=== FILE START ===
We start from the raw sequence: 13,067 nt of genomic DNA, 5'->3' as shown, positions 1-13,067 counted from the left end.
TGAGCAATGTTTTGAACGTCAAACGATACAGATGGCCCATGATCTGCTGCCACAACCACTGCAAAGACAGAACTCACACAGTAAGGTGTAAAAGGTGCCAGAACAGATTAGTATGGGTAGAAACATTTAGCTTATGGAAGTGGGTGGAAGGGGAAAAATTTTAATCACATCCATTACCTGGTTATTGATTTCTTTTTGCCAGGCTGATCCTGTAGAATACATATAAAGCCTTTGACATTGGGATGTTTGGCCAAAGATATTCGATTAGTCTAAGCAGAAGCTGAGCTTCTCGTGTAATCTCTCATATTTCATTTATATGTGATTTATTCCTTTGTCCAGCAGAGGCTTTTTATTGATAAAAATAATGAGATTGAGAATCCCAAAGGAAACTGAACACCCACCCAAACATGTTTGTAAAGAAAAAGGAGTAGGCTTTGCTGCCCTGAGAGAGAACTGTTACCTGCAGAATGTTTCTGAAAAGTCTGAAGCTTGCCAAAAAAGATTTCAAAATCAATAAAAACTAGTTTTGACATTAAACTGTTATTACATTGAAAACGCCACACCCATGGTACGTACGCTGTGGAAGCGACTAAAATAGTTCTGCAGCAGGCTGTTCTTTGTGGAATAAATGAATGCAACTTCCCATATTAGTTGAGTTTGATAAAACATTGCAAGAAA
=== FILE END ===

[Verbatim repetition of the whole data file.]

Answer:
We start from the raw sequence: 13,067 nt of genomic DNA, 5'->3' as shown, positions 1-13,067 counted from the left end.
TGAGCAATGTTTTGAACGTCAAACGATACAGATGGCCCATGATCTGCTGCCACAACCACTGCAAAGACAGAACTCACACAGTAAGGTGTAAAAGGTGCCAGAACAGATTAGTATGGGTAGAAACATTTAGCTTATGGAAGTGGGTGGAAGGGGAAAAATTTTAATCACATCCATTACCTGGTTATTGATTTCTTTTTGCCAGGCTGATCCTGTAGAATACATATAAAGCCTTTGACATTGGGATGTTTGGCCAAAGATATTCGATTAGTCTAAGCAGAAGCTGAGCTTCTCGTGTAATCTCTCATATTTCATTTATATGTGATTTATTCCTTTGTCCAGCAGAGGCTTTTTATTGATAAAAATAATGAGATTGAGAATCCCAAAGGAAACTGAACACCCACCCAAACATGTTTGTAAAGAAAAAGGAGTAGGCTTTGCTGCCCTGAGAGAGAACTGTTACCTGCAGAATGTTTCTGAAAAGTCTGAAGCTTGCCAAAAAAGATTTCAAAATCAATAAAAACTAGTTTTGACATTAAACTGTTATTACATTGAAAACGCCACACCCATGGTACGTACGCTGTGGAAGCGACTAAAATAGTTCTGCAGCAGGCTGTTCTTTGTGGAATAAATGAATGCAACTTCCCATATTAGTTGAGTTTGATAAAACATTGCAAGAAA